Complementary vs. Alternative Medicine: What's the Difference?

Many people take “complementary medicine” and “alternative medicine” to mean the same thing. And, although they are often grouped together under the umbrella of CAM (complementary and alternative medicine), they’re actually different.

Both terms refer to treatments, like herbs or acupuncture that are out of the medical mainstream. But complementary medicine is when these therapies are used along with traditional Western medicine. Alternative medicine is when these approaches are used instead of traditional medicine.

Other examples of non-mainstream medicine include yoga, chiropractic medicine, meditation, and massage therapy.

Few people use alternative medicine, and experts recommend against it. But more and more traditional doctors are accepting complementary medicine. In many cases, the two health systems actually overlap. For instance, many traditional medical doctors also practice acupuncture. And many major medical centers offer complementary approaches. Some of them are even covered by insurance.

Who Can Benefit from CAM?

In theory, anyone. It doesn’t matter if they’re sick or healthy. Every person will respond differently to each product or practice. It’s also important to know that some complementary approaches have been studied more than others.

For example, research shows that acupuncture may be helpful in fighting chronic pain, including that of the lower back and neck. It’s also been proven effective in treating pain from arthritis and different types of headaches.

Yoga may help with pain, too. It can also reduce depression and anxiety, as well as blood pressure and heart rate.

Some complementary therapies like acupuncture can help with fatigue, nausea, and other side effects of cancer treatment.

Are There Risks?

Yes. That’s the case for all types of medicine, traditional Western included. But alternative medicine can be very dangerous if it’s used in place of traditional treatments. It can even be life-threatening. That’s partly because you’re not getting proven treatments for your condition.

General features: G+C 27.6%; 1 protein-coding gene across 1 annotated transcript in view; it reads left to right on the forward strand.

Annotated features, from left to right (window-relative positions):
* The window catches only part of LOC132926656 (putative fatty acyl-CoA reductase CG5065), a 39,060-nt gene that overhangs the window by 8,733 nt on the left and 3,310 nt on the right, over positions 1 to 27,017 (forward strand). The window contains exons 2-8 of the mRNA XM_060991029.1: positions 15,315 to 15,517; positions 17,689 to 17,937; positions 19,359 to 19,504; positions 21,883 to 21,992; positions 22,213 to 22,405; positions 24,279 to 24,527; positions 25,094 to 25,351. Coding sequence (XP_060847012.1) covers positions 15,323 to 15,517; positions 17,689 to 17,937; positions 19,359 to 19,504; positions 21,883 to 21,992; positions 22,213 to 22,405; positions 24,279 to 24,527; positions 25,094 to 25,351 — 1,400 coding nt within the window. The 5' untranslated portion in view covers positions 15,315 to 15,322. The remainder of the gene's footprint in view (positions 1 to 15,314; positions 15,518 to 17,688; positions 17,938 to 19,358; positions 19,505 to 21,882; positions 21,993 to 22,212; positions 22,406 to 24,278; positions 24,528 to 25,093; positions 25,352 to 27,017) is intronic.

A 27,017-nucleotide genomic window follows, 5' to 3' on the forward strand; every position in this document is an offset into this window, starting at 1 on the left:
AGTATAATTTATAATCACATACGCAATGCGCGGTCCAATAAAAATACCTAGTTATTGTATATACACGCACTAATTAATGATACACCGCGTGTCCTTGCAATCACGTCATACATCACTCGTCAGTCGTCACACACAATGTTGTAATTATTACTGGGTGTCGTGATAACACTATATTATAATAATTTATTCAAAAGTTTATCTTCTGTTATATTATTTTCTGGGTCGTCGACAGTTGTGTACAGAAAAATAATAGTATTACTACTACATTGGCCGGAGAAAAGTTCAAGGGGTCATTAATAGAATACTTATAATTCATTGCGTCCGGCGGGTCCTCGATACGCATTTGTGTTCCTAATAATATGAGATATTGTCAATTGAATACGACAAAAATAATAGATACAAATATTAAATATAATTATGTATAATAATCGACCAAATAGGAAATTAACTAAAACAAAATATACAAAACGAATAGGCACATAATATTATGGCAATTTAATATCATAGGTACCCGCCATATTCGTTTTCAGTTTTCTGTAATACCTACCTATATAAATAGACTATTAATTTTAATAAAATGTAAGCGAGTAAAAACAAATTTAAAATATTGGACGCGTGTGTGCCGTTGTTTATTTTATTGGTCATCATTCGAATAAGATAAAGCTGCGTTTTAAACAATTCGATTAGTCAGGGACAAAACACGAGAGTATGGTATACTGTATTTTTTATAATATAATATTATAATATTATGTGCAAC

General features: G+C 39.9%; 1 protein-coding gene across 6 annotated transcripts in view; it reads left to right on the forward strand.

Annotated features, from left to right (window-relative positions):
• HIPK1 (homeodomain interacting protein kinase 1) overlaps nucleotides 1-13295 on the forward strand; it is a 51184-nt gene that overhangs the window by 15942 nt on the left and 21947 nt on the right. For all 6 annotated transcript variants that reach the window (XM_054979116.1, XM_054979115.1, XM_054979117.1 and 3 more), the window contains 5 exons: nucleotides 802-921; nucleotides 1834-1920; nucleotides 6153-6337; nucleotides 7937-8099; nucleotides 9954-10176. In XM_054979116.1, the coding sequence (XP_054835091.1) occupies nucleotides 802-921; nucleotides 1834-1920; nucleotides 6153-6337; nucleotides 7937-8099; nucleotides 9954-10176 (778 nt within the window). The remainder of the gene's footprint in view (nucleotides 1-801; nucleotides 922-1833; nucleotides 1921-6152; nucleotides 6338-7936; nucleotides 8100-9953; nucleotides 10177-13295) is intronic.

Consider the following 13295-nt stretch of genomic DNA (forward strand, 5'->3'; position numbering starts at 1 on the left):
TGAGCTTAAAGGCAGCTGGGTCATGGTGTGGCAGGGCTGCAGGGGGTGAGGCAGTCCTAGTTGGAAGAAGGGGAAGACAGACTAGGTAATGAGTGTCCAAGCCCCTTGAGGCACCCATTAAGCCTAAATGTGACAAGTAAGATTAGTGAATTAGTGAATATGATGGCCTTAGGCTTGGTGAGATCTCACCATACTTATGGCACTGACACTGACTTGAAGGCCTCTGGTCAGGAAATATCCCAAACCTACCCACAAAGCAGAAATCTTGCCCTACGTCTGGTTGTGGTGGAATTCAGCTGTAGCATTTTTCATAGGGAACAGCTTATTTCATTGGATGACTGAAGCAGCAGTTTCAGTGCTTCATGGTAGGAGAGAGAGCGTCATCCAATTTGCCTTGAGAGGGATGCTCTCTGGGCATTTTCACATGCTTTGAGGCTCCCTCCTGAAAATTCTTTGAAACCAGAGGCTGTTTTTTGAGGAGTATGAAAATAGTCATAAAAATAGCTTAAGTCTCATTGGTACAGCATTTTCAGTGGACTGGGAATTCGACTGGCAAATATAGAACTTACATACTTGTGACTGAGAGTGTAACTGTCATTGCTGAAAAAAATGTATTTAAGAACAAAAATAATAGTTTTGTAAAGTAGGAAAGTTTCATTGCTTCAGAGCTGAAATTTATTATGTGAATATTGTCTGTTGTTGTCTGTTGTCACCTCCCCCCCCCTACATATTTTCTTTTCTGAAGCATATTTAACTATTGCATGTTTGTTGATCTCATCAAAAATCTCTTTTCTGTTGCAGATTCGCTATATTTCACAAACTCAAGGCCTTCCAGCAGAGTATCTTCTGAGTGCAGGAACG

But many forms of complementary medicine -- like meditation -- don’t have many side effects and can be used safely.

Some herbs, supplements, and vitamins also have potential side effects These substances aren’t regulated by the government in the same way that drugs are. And, although many claim to be “natural,” this doesn’t always mean they’re safe. Ingredients, dosing, and manufacturing processes can vary widely from product to product.

Here are some specific dangers linked with natural products:

  • St. John’s Wort. This herb is used to treat depression. But it can reduce how effective some drugs are. Among these are certain cancer medications, immunosuppressants, and antiretrovirals.
  • Kava Kava. Some people use this herb to ease anxiety. But it may cause liver damage.
  • Vitamin C. If you take this in high doses, it could affect how well chemotherapy and radiation work in treating cancer.
  • Herbal Products Used in Chinese and Ayurvedic Medicine. Some of these may be contain heavy metals, like lead or arsenic.
  • Dietary Supplements. These can interfere with different cancer treatments. For instance, some of them might cause your skin to become sensitive if you take them while getting radiation. This is one reason why oncologists usually tell you to avoid taking them if you’re undergoing treatment.
  • Chiropractic Treatment. In very rare cases where this natural therapy has been used on the spine, it’s ended in a stroke. More common side effects, like headaches, are mild and don’t last long.

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Is Complementary Medicine Right for You?

Always talk to your doctor before making a decision. He’ll help you to make the best choice for you. And, he may be able to direct you to a certified and licensed practitioner. Your risk of complications is lower if you have use a provider who has the required training and experience.

You should also tell both your doctor and complementary medical provider what mainstream treatments you’re getting. This’ll help you get the best of both worlds.

WebMD Medical Reference Reviewed by David Kiefer, MD on November 01, 2016

Sources

SOURCES:

NIH, National Center for Complementary and Integrative Health: “Are You Considering a Complementary Health Approach?” “Complementary, Alternative, or Integrative Health: What’s in a Name?” “Types of Complementary Health Approaches.”

American Academy of Medical Acupuncture: “Can Acupuncture Help My Condition?”

Merck Manual: “Overview of Complementary and Alternative Medicine.”

UpToDate: “Patient Education: Complementary and Alternative Medicine Treatments (CAM) for Cancer (Beyond the Basics).”

American Cancer Society: “How Are Complementary Methods Used to Manage Cancer?”

NIH: “Botanical Dietary Supplements.”

World Health Organization: “Acupuncture-related Adverse Events; a Systematic Review of the Chinese Literature.”

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